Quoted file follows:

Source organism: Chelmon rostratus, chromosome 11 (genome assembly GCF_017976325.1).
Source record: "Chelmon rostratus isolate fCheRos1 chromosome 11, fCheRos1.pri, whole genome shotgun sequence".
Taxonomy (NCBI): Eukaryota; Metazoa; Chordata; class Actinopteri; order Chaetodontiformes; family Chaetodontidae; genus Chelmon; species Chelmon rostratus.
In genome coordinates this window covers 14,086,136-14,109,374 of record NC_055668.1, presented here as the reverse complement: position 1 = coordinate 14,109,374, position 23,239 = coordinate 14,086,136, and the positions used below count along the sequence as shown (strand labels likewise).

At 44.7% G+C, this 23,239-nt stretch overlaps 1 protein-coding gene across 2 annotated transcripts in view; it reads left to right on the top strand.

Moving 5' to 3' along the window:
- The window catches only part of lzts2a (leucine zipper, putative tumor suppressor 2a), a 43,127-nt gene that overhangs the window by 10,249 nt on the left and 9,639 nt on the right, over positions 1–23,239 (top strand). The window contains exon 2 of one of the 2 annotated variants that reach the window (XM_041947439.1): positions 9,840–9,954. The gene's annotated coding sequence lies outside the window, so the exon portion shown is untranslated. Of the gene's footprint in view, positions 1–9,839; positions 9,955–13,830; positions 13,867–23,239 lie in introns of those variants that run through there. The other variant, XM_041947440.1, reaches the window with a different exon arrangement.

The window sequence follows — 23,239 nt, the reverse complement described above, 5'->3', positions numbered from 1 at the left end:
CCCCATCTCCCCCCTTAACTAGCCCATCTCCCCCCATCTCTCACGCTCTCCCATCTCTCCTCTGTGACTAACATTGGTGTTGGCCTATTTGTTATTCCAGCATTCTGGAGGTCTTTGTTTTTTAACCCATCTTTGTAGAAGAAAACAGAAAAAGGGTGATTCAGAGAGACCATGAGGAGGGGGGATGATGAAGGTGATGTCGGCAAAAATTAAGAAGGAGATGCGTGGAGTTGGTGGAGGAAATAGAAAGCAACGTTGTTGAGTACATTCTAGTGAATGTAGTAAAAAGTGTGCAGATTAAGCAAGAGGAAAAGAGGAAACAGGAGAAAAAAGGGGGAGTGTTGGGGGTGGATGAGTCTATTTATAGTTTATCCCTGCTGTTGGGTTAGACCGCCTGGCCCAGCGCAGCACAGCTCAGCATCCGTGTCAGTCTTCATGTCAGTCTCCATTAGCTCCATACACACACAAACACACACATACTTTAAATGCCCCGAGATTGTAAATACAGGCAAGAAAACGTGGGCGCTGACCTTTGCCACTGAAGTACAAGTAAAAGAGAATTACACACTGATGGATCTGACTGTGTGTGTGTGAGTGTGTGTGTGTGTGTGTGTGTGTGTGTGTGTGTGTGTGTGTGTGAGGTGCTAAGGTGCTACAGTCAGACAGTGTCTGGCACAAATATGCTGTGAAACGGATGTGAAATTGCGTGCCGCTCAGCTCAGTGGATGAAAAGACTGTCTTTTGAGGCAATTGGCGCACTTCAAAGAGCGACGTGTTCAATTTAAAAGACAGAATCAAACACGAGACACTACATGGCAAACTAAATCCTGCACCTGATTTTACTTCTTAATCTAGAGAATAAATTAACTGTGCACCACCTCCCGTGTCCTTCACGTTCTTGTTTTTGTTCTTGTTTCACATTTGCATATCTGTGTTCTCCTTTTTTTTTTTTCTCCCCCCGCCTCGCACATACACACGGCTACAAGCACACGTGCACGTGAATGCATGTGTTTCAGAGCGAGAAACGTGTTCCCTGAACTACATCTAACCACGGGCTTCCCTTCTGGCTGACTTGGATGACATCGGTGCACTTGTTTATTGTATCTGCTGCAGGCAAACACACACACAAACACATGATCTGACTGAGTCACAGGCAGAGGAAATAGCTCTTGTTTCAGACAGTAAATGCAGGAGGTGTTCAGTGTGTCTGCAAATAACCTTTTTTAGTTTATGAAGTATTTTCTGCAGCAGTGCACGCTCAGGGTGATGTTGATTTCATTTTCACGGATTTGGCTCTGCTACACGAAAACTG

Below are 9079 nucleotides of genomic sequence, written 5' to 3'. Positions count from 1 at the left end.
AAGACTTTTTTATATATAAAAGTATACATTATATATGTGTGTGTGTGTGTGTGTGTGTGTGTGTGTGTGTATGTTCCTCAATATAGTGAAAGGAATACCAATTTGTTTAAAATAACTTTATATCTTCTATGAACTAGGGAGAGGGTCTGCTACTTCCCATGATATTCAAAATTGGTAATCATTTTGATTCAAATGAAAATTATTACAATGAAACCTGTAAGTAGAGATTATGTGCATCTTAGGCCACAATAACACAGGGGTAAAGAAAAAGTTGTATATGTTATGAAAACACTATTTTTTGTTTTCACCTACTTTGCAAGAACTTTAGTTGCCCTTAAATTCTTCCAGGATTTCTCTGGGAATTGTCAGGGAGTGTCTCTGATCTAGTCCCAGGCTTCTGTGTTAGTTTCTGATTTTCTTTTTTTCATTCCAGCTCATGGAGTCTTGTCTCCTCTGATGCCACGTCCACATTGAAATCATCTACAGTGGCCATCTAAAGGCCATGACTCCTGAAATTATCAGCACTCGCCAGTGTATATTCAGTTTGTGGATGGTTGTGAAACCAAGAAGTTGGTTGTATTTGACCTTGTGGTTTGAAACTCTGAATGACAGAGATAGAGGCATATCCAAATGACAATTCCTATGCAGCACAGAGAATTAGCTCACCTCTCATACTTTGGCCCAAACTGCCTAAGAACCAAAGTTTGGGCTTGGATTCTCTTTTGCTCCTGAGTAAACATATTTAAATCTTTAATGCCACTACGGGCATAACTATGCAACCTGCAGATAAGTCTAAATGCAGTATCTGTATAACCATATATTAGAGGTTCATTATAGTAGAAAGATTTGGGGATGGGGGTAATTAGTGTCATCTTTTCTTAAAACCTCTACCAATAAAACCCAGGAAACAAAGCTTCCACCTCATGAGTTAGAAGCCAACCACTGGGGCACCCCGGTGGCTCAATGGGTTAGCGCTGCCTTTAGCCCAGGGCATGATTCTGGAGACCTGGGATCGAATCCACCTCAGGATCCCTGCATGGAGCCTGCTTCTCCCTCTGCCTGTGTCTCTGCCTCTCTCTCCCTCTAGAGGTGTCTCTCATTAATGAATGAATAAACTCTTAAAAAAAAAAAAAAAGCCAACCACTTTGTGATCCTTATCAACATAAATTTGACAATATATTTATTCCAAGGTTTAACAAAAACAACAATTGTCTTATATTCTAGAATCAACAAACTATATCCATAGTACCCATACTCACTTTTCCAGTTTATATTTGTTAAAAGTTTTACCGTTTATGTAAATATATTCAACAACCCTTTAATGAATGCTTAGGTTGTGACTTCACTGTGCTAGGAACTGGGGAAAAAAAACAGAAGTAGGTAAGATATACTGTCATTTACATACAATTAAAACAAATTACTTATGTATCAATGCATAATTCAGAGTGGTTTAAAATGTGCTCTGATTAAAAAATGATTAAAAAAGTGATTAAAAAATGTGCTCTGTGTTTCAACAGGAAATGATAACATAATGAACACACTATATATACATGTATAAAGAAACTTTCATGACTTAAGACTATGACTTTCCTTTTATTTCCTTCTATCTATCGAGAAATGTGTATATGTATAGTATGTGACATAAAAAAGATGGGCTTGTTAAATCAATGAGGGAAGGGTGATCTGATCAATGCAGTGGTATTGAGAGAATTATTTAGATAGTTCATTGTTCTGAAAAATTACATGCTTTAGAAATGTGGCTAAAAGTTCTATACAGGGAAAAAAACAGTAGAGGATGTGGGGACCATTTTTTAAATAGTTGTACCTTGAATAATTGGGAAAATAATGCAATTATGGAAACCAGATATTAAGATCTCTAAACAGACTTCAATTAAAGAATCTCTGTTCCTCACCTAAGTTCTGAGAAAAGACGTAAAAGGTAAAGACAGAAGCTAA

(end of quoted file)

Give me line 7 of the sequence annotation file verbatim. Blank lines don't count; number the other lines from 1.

- The window catches only part of lzts2a (leucine zipper, putative tumor suppressor 2a), a 43,127-nt gene that overhangs the window by 10,249 nt on the left and 9,639 nt on the right, over positions 1–23,239 (top strand). The window contains exon 2 of one of the 2 annotated variants that reach the window (XM_041947439.1): positions 9,840–9,954. The gene's annotated coding sequence lies outside the window, so the exon portion shown is untranslated. Of the gene's footprint in view, positions 1–9,839; positions 9,955–13,830; positions 13,867–23,239 lie in introns of those variants that run through there. The other variant, XM_041947440.1, reaches the window with a different exon arrangement.